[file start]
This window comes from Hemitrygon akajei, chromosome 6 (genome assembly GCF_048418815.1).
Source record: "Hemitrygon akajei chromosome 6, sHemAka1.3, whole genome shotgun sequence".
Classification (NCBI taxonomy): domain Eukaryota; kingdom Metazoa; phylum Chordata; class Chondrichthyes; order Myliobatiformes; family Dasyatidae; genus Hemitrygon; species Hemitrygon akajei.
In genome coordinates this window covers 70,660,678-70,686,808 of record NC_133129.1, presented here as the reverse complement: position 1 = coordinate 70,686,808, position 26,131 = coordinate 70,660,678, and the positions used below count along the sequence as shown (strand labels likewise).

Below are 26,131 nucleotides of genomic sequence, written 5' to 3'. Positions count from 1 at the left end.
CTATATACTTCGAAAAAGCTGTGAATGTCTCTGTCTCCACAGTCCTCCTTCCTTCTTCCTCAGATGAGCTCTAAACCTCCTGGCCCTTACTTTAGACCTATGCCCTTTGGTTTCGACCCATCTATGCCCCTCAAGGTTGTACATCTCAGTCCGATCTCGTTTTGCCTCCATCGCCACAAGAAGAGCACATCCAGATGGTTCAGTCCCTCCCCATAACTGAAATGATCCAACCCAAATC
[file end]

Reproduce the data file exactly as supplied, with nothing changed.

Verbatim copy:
This window comes from Hemitrygon akajei, chromosome 6 (genome assembly GCF_048418815.1).
Source record: "Hemitrygon akajei chromosome 6, sHemAka1.3, whole genome shotgun sequence".
Classification (NCBI taxonomy): domain Eukaryota; kingdom Metazoa; phylum Chordata; class Chondrichthyes; order Myliobatiformes; family Dasyatidae; genus Hemitrygon; species Hemitrygon akajei.
In genome coordinates this window covers 70,660,678-70,686,808 of record NC_133129.1, presented here as the reverse complement: position 1 = coordinate 70,686,808, position 26,131 = coordinate 70,660,678, and the positions used below count along the sequence as shown (strand labels likewise).

Below are 26,131 nucleotides of genomic sequence, written 5' to 3'. Positions count from 1 at the left end.
CTATATACTTCGAAAAAGCTGTGAATGTCTCTGTCTCCACAGTCCTCCTTCCTTCTTCCTCAGATGAGCTCTAAACCTCCTGGCCCTTACTTTAGACCTATGCCCTTTGGTTTCGACCCATCTATGCCCCTCAAGGTTGTACATCTCAGTCCGATCTCGTTTTGCCTCCATCGCCACAAGAAGAGCACATCCAGATGGTTCAGTCCCTCCCCATAACTGAAATGATCCAACCCAAATC